Speciality Coffee - From Bean to Cup in Colombia

More baristas need to get off their high horses and understand what advantages all humans and the planet have when they start to explain the concept of speciality coffee. Dream big, why not? In Melbourne, great coffee is part of my daily life whereas, in Europe, coffee shops make me feel that I need to join a secret cult first before I will get offered a decent brew. It often makes me smile, inwardly, if only they knew. It is as absurd as if David Bowie would have written songs and only his family were allowed to hear them. The philosophy of speciality coffee is that farmers work under better conditions, that consumers can trace the origins of beans and that the roasting and preparation of drinks is done to perfection. It is all very passionate, sadly the passion too often stops right at the counter and as soon as customers are involved.

There is so much to learn and recently I even went so far to visit Colombia to learn more about coffee and to see first-hand how it gets cultivated, harvested and processed. I wanted to see where beans grow and better understand how the coffee journeys through the world until it eventually ends in the cups in coffee shops.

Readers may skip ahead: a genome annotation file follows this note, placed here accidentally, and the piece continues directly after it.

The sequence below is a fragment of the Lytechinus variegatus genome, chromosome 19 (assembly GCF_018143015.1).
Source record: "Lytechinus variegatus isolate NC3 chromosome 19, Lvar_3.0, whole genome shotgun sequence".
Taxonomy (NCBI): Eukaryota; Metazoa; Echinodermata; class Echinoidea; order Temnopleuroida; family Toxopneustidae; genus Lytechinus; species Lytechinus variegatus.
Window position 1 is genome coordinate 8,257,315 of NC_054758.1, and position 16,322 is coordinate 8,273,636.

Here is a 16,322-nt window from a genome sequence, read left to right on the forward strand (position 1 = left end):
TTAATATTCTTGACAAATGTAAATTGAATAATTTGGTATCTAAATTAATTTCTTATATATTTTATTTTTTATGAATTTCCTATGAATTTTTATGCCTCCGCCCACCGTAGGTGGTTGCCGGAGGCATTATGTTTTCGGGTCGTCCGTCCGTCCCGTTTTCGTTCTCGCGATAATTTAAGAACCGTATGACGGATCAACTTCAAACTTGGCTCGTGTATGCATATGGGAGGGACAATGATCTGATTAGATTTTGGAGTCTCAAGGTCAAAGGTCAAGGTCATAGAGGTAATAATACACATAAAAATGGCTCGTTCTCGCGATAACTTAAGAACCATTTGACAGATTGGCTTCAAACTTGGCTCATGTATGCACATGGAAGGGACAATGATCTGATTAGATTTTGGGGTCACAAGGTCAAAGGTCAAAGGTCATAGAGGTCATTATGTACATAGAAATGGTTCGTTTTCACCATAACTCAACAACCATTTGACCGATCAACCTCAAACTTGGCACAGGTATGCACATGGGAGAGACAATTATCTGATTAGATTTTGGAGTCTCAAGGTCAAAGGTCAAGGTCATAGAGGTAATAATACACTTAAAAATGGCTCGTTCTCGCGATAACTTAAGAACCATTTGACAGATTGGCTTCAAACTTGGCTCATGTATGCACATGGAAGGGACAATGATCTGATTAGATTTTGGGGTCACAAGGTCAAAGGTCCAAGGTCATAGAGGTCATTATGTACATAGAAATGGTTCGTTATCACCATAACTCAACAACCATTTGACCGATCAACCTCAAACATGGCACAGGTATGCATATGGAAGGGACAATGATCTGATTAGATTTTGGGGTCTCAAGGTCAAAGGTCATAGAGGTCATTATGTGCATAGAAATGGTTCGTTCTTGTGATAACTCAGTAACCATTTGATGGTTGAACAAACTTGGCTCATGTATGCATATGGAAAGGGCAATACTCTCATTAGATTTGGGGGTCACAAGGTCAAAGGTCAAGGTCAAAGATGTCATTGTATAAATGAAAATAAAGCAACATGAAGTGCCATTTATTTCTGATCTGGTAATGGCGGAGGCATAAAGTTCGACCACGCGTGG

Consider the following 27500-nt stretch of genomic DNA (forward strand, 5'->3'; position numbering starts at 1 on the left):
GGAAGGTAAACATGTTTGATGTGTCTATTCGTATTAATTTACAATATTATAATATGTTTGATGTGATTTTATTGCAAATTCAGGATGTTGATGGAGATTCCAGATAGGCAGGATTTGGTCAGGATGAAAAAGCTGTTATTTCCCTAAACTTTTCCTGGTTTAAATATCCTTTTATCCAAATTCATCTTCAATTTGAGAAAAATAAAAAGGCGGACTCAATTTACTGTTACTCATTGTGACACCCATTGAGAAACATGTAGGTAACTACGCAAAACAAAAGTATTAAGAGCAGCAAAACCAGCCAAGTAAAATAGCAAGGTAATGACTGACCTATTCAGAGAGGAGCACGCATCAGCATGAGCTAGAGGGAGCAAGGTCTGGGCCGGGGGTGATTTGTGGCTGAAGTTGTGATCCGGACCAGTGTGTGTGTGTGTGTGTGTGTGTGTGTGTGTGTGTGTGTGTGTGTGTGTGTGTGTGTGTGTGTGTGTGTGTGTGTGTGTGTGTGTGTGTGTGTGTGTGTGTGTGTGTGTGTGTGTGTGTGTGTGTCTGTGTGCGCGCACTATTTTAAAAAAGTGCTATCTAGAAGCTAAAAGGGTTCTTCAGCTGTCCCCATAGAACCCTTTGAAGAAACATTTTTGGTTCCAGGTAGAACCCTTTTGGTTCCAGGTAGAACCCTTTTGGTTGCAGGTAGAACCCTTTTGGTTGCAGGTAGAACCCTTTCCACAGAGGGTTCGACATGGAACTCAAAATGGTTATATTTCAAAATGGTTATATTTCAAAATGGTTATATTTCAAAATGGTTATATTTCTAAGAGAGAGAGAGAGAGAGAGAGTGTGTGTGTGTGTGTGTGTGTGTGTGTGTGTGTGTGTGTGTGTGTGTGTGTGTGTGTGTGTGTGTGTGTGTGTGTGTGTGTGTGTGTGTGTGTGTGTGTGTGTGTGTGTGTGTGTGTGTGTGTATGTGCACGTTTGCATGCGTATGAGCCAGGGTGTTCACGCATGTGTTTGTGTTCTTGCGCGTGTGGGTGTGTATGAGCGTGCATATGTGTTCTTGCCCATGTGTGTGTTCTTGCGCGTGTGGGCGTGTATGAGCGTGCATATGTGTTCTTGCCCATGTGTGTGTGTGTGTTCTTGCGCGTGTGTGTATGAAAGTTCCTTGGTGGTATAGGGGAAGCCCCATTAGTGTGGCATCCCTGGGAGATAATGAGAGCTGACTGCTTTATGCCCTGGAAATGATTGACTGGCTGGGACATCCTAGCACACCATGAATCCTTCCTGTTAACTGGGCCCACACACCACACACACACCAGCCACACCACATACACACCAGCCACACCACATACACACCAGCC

The two important questions we can ask ourselves before we sit down to drink a cuppa are, whether we are acting ethically and environmentally considerate. Who in their right mind wants to support that forests get cleared to grow coffee on sun-grown coffee plantations? Who wants to be responsible for the negative impact which chemical fertilizers have on the farmer’s health and the environment? It remains a mystery, why so many people still drink coffee from mass production.

It would be easy to say that the growing and trading of coffee should be better regulated by governments. Creating a label that tells consumers that the coffee is traded fair is probably one way to do things. There are already initiatives like this in place, but we can never know 100% who exactly established these labels and under what conditions.